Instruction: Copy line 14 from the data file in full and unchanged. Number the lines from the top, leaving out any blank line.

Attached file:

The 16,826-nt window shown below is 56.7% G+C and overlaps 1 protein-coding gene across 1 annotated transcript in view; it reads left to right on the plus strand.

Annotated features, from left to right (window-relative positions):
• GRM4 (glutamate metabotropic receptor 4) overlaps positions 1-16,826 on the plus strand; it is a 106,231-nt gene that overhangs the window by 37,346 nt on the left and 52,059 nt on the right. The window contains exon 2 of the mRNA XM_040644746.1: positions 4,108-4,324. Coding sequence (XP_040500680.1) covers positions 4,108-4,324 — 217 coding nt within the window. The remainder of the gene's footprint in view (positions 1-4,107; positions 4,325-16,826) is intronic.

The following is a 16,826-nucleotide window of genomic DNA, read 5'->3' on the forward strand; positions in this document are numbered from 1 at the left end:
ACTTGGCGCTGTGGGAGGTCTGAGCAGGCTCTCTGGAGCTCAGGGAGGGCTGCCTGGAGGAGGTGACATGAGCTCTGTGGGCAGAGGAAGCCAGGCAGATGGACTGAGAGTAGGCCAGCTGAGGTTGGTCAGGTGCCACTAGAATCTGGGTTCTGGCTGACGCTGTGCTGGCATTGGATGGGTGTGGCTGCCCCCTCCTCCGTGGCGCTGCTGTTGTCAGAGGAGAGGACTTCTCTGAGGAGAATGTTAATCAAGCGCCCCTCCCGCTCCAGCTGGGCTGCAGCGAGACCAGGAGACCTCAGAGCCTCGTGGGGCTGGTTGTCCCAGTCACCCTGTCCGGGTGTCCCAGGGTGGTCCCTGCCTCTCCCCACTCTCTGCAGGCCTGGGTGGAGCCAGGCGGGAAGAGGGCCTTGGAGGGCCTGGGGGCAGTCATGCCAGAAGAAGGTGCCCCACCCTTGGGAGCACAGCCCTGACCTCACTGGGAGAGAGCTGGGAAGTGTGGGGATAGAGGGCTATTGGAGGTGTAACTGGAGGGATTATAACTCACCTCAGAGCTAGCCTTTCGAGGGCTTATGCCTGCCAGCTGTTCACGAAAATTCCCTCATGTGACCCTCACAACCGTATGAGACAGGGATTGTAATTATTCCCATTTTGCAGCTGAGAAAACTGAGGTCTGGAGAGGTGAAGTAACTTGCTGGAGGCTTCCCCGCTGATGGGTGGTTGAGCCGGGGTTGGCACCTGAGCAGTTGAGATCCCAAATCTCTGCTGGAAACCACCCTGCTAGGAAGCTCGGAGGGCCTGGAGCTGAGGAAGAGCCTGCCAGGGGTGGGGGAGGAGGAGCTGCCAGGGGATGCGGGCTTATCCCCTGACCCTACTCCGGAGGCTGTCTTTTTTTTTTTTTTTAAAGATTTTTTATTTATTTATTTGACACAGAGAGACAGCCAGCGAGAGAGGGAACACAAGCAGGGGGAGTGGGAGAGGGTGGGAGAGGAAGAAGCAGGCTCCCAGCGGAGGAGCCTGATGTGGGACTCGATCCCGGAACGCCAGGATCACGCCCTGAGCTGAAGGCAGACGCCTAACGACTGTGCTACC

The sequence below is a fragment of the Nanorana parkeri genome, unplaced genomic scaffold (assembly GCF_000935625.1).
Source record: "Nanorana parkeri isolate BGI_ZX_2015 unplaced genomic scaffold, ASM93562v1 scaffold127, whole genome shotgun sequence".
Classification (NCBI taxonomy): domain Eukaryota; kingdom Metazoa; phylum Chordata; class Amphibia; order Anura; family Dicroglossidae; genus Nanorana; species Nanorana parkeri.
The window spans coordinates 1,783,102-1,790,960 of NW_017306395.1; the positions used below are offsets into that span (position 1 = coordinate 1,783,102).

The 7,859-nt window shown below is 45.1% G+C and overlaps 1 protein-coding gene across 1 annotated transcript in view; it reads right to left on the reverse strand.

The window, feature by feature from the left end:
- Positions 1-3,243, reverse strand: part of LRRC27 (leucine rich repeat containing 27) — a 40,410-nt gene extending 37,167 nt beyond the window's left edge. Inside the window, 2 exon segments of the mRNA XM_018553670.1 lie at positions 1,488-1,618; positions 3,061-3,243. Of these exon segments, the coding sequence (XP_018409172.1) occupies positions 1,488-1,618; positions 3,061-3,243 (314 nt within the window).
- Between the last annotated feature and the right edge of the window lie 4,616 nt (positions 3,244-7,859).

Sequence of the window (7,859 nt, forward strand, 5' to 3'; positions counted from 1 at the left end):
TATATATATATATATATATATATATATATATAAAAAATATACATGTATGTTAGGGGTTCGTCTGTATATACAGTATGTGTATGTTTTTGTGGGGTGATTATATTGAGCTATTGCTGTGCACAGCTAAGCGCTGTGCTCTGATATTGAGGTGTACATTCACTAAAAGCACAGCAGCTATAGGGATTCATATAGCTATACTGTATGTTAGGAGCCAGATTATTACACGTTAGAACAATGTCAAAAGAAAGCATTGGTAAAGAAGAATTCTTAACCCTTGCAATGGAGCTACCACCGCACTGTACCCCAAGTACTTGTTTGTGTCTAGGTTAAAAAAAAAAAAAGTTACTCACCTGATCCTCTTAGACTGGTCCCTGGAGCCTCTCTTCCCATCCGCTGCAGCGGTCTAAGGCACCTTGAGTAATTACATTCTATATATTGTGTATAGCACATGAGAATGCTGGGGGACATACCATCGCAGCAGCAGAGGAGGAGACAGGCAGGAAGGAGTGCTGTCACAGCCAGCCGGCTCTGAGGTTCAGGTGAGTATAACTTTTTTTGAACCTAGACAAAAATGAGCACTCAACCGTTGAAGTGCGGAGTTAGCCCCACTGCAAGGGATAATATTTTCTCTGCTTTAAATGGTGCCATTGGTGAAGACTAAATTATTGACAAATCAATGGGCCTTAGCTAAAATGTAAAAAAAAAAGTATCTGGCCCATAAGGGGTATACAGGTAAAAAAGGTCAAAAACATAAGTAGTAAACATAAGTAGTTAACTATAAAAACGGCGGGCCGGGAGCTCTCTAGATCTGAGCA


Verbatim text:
Sequence of the window (7,859 nt, forward strand, 5' to 3'; positions counted from 1 at the left end):